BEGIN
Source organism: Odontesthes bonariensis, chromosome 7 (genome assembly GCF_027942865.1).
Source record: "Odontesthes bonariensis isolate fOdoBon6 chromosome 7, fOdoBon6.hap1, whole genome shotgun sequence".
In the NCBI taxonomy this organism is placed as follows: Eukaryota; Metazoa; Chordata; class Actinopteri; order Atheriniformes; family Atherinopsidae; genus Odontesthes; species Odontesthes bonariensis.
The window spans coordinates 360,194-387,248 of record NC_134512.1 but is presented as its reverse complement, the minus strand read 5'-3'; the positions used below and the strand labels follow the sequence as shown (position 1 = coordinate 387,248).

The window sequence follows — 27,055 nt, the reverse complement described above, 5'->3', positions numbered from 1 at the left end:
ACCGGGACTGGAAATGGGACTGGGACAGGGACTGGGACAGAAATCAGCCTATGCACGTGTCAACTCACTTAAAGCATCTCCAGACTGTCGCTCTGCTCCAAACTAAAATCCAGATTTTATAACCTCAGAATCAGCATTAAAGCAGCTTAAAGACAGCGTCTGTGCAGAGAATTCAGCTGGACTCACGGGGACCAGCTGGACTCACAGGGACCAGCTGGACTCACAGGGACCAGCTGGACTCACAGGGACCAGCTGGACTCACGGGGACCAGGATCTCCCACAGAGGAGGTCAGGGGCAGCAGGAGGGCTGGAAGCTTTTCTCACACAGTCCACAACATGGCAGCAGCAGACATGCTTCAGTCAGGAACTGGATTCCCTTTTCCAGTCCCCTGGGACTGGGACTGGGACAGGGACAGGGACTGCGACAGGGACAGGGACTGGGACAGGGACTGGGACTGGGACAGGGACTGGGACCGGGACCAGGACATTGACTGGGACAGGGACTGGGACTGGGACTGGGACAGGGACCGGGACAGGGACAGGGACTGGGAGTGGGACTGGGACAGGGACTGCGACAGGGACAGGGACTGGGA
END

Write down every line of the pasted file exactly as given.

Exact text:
Source organism: Odontesthes bonariensis, chromosome 7 (genome assembly GCF_027942865.1).
Source record: "Odontesthes bonariensis isolate fOdoBon6 chromosome 7, fOdoBon6.hap1, whole genome shotgun sequence".
In the NCBI taxonomy this organism is placed as follows: Eukaryota; Metazoa; Chordata; class Actinopteri; order Atheriniformes; family Atherinopsidae; genus Odontesthes; species Odontesthes bonariensis.
The window spans coordinates 360,194-387,248 of record NC_134512.1 but is presented as its reverse complement, the minus strand read 5'-3'; the positions used below and the strand labels follow the sequence as shown (position 1 = coordinate 387,248).

The window sequence follows — 27,055 nt, the reverse complement described above, 5'->3', positions numbered from 1 at the left end:
ACCGGGACTGGAAATGGGACTGGGACAGGGACTGGGACAGAAATCAGCCTATGCACGTGTCAACTCACTTAAAGCATCTCCAGACTGTCGCTCTGCTCCAAACTAAAATCCAGATTTTATAACCTCAGAATCAGCATTAAAGCAGCTTAAAGACAGCGTCTGTGCAGAGAATTCAGCTGGACTCACGGGGACCAGCTGGACTCACAGGGACCAGCTGGACTCACAGGGACCAGCTGGACTCACAGGGACCAGCTGGACTCACGGGGACCAGGATCTCCCACAGAGGAGGTCAGGGGCAGCAGGAGGGCTGGAAGCTTTTCTCACACAGTCCACAACATGGCAGCAGCAGACATGCTTCAGTCAGGAACTGGATTCCCTTTTCCAGTCCCCTGGGACTGGGACTGGGACAGGGACAGGGACTGCGACAGGGACAGGGACTGGGACAGGGACTGGGACTGGGACAGGGACTGGGACCGGGACCAGGACATTGACTGGGACAGGGACTGGGACTGGGACTGGGACAGGGACCGGGACAGGGACAGGGACTGGGAGTGGGACTGGGACAGGGACTGCGACAGGGACAGGGACTGGGA